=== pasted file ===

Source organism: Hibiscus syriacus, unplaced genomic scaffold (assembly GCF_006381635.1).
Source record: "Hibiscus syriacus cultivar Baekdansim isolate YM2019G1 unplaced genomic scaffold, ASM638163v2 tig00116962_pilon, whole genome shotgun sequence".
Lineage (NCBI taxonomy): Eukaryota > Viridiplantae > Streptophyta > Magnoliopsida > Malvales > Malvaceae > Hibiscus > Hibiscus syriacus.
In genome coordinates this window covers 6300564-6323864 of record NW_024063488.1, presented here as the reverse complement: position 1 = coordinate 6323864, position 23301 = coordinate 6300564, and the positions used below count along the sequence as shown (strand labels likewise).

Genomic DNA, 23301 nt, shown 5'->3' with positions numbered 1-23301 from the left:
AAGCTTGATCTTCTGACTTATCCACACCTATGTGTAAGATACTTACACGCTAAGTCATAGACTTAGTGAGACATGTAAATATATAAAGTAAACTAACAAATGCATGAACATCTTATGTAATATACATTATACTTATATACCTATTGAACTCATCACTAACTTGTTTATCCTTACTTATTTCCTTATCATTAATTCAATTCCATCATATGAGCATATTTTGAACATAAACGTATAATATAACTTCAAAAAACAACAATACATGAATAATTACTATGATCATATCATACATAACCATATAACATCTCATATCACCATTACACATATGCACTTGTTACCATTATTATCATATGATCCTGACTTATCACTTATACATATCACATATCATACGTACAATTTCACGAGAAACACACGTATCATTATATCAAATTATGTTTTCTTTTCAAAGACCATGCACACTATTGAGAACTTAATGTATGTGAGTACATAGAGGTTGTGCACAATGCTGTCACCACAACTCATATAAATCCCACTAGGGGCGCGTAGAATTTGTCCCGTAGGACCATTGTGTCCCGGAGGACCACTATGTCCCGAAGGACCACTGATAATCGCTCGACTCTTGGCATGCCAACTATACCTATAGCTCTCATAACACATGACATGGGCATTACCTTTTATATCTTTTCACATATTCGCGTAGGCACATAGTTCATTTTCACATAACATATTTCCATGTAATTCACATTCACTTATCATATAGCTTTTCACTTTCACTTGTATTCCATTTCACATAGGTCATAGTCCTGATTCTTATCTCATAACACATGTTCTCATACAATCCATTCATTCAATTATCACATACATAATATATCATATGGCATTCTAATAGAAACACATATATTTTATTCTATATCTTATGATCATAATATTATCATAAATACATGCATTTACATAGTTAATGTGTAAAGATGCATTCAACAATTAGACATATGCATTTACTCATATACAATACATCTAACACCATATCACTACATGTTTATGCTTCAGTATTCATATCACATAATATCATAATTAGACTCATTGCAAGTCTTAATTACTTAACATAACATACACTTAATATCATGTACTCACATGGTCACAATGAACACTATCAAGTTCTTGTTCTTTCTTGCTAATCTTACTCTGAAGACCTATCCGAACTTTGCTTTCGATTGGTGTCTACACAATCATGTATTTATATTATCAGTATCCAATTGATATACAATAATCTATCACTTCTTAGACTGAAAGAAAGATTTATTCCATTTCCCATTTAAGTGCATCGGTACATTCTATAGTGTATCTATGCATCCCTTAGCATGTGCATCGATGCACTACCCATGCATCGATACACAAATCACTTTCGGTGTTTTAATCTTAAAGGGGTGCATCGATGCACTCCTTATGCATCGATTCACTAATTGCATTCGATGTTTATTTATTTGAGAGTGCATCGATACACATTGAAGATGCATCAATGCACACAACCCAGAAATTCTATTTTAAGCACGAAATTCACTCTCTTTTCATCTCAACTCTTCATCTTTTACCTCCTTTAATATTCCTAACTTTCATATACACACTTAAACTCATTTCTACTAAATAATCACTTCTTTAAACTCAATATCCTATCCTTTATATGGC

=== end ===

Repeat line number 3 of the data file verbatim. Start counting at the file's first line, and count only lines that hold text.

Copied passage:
Lineage (NCBI taxonomy): Eukaryota > Viridiplantae > Streptophyta > Magnoliopsida > Malvales > Malvaceae > Hibiscus > Hibiscus syriacus.